Mind the generation gap: Getting along with Generation Z in the Organization

The idea is not to live forever, it is to create something that will.
Andy Warhol

Every business owner in this world has this inherent desire to turn his business into a legacy. Countless empires have been constructed which have been run by a number of generations spinning multi-million dollar market caps.

While enormous success stories exist of family owned businesses, there are several other not-so-happy stories too. With the fast-paced technological advancements, the gap between generations, especially Generation Z, is sizing large. Siblings at a gap of 10 years don’t get along, leave alone major rifts between fathers and sons.

In our journey of improving businesses, we have had majority of projects with family-run businesses. And in most cases, there is a tremendous gap in the thought-processes of fathers and sons. This often becomes a major road-block in our speed or direction of improvement too.

In most cases, fathers are unable to comprehend the systems we want to introduce. They get unsettled with the ‘change’ that is required to be brought about across the organisation. Not to mention, that because they are unable to comprehend what we envisage, they find us expensive too! It’s common for all our CPCs (Certified Propel Consultants) to face awkward statements by fathers like: “I can tell you, this will not work!”

Not to take away, that the fathers, who have built the business on their own from scratch, have no dearth of experience and their words of wisdom hold a lot of weightage. They maybe technologically backward, but technically, they are very sound!

The sons, on the other hand, get edgy and frustrated with doubts and questions from their fathers and often an argument ensues too easily. All of this leads to an unhealthy environment in the organization and there’s an air of anxiety among employees.

The thing to keep in mind is that no two individuals think in the same manner. We all are bound to have difference of opinions any ways. This issue just seems to magnify between two generations, between father and son.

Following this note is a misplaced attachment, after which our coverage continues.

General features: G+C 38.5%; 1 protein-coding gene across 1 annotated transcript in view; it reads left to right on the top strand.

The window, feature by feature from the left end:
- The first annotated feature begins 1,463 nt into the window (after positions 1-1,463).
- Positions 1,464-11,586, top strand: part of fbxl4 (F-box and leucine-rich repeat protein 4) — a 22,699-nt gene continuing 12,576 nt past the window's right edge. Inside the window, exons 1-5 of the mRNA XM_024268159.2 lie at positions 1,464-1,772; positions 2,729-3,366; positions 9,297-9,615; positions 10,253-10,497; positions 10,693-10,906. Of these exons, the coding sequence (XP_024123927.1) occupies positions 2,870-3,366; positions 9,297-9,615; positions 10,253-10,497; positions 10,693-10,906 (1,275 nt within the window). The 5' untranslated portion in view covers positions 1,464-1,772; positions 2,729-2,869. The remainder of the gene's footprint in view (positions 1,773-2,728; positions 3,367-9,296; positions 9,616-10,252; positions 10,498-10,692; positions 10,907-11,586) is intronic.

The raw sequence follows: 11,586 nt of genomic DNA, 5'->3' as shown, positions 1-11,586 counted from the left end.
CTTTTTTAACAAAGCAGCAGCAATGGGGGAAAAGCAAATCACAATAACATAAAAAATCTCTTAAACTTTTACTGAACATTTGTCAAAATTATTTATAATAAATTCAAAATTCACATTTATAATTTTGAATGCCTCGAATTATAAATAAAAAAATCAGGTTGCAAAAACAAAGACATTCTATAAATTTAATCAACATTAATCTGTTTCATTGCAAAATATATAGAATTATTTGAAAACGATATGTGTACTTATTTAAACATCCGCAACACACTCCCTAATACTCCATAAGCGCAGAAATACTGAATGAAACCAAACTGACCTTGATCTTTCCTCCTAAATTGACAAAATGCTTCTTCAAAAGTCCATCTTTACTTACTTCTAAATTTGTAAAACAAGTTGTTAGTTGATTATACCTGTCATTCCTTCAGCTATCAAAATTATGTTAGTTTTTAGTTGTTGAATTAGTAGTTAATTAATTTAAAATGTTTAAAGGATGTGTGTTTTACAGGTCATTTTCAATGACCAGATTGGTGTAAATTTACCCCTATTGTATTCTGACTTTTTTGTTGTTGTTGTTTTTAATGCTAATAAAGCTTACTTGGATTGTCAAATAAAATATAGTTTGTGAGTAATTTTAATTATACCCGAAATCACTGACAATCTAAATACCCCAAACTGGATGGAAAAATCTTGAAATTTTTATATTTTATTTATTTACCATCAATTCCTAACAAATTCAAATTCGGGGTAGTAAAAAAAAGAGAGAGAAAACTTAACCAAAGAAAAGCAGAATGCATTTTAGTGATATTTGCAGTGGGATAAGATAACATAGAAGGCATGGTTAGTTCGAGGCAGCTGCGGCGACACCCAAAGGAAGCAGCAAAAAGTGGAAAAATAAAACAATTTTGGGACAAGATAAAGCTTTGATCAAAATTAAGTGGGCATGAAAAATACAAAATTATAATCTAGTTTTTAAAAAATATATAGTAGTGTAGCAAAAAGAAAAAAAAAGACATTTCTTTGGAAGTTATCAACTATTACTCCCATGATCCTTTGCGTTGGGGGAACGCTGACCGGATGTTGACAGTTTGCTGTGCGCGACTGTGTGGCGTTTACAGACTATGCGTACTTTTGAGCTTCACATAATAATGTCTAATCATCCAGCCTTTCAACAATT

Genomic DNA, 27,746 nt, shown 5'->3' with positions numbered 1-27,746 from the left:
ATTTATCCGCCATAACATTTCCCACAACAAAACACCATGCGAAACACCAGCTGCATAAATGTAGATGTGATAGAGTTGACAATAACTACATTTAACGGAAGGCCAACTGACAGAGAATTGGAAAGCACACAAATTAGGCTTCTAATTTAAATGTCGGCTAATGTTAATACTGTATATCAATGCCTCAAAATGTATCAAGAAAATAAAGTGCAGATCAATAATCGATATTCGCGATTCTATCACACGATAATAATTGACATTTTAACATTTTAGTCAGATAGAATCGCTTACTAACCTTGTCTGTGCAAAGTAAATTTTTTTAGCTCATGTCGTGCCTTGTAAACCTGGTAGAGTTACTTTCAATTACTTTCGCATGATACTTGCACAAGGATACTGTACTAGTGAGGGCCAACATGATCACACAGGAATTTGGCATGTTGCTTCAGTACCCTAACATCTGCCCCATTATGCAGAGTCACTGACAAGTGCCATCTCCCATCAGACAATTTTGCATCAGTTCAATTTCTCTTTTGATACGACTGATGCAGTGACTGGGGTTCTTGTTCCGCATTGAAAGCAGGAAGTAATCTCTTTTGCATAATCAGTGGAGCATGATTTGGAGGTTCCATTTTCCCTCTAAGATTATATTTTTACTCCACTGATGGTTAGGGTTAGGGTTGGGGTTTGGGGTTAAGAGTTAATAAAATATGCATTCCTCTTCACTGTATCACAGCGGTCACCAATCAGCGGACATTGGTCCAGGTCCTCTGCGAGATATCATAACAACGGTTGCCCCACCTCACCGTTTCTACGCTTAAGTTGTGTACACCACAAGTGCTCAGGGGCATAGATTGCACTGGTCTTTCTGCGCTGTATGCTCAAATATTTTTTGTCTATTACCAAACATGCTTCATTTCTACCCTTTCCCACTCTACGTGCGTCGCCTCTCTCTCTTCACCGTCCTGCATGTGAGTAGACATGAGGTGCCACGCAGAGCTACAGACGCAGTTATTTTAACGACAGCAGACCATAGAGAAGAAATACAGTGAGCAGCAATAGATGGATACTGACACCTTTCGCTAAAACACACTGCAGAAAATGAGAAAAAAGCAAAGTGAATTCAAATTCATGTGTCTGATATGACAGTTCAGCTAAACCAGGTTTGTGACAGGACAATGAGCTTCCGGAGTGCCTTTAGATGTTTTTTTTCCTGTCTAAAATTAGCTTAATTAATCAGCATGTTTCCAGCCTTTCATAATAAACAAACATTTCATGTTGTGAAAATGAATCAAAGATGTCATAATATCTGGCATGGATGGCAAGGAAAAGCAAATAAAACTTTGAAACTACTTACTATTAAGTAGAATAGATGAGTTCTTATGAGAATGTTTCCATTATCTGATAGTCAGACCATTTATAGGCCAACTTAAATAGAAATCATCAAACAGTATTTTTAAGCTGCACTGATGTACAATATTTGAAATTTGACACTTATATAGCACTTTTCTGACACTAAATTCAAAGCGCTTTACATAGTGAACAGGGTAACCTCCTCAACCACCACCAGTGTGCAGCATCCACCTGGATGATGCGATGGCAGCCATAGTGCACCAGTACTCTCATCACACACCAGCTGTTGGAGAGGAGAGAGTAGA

As an external entity to the business and having faced numerous such instances, we more or less have a grip to handle such situations.

Like everything in the universe, the key is to strike a ‘balance’. Rich experience is as precious as newer ideas and innovations. The grey hair and the fresh blood must accept each other’s strengths and weaknesses and come to conclusions. And at times, they must agree to disagree.

Easier said than done, you’d say. But no, there is a way out. Here are some specific steps to help ease this out:

  1. We caution CPCs to not intervene in the middle of the argument. That’s the first thing. As otherwise, matters would only flare up. We thus allow them to vent out and settle down.
  2. Next our CPCs use ‘coaching skills’ that they are trained on during the Propel Certification Program. Theysit the father and son down individually and hear them out. Understand what they are really meaning to say.
  3. CPCs then take a buy-in from each person that they will agree to what the CPCs recommend. This is mostly agreed to as CPC is always trusted for their unbiased advice which they know will not be emotion-driven and will be in favour of the business.
  4. Next, CPCs write down points of each party (the father and the son), and then arrive at a logical decision.
  5. The advice is shared with both father and son and due course is taken.

Other than the above method, which is more corrective than preventive in nature, one key advice we often give is to have the father and son head independent departments. Example, the father would be the key decision-maker for Purchases and Inventory and the son could look into Sales and Operations. Father could look at HR and son could look into Accounts or otherwise. Obviously, the business as a whole is inter-linked and there are dependencies amongst departments, however, dividing key functions like this, at least gives each entity the autonomy to make all internal department decisions without any interference or objections from the other person.

In this case, the father and son must both allow each other to give ideas or suggest something, however, final decision would always be made by the function head.

Undoubtedly, to drive this well one needs a process. Weekly department reviews must be conducted based on objective reports. Half the battle is won here as then, most discussions are based on numbers and not feelings or assumptions. Both generations must thus, trust the process.

While these are practical solutions and good to sum up this topic, I would luv to add my two cents from my observation of 30 years.

A very important influencing factor between generation gaps goes back to how the father and son have shared their relationship from the start.

Has the father been a good friend to the son? Has he given a listening ear? How much of discipline was driven? While the father made it big the hard way, did he get carried away and fulfil every demand of the son at the drop of a hat? From what age was the son involved in understanding the business? What picture did the father always give  to the son of the business? How much time did the father give to the father-son relationship? Often, fathers are so busy working hard and building the business for the good of the family, that they are not able to give sufficient time to the family.

This is not to say that we blame the father for what the son is and how he behaves. The point I’m driving is that value system does go a long way in deciding the father-son relationship.

With this we are sure to witness Gen Z of this world continue to carry the legacy of many healthy and prosperous family-run businesses.

Keep Propelling!

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